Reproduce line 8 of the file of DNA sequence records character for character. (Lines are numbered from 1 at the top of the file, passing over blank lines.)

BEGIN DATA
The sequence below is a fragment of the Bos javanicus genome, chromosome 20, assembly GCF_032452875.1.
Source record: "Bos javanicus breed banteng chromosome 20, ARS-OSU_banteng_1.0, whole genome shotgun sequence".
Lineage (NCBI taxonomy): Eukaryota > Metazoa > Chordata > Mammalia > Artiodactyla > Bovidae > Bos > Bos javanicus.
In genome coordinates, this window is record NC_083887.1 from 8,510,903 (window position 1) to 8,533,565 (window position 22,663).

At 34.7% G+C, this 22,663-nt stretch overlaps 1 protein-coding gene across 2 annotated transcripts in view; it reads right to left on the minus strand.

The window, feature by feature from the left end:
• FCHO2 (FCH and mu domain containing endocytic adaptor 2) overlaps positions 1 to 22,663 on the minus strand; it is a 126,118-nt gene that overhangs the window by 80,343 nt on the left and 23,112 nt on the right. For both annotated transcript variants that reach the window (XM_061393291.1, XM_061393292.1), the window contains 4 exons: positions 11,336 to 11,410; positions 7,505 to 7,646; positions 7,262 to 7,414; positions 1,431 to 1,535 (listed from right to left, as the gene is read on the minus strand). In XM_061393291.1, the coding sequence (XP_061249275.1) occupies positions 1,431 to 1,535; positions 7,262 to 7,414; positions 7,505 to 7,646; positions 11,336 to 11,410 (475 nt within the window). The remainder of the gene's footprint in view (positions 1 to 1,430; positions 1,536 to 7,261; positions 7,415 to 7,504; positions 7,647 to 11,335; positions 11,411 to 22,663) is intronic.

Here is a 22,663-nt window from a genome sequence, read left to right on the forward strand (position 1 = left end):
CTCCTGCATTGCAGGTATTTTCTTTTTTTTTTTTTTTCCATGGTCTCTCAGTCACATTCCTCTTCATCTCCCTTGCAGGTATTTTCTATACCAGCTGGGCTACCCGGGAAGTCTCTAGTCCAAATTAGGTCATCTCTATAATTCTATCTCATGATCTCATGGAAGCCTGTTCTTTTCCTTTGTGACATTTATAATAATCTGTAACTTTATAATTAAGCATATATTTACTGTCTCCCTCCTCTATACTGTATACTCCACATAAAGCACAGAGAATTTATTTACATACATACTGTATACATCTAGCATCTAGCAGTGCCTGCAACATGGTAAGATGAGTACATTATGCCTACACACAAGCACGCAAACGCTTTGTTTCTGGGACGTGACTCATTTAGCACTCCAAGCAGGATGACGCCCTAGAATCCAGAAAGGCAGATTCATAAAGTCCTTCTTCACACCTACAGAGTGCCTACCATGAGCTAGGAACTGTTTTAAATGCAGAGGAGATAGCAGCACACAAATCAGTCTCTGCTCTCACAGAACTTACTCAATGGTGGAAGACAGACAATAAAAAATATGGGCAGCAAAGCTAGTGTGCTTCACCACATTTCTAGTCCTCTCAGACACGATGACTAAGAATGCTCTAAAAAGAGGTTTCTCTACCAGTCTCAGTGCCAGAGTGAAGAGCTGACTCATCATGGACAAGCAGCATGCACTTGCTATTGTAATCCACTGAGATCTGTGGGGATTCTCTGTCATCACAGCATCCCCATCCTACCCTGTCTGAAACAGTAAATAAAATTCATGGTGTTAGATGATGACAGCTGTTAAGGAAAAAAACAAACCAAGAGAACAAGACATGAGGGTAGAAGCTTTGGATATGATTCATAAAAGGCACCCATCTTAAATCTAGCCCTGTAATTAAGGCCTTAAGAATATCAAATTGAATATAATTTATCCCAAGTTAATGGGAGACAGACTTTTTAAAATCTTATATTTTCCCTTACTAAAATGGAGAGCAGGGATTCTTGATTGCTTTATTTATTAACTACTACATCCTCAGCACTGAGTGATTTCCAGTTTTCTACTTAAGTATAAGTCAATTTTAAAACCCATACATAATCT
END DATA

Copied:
Here is a 22,663-nt window from a genome sequence, read left to right on the forward strand (position 1 = left end):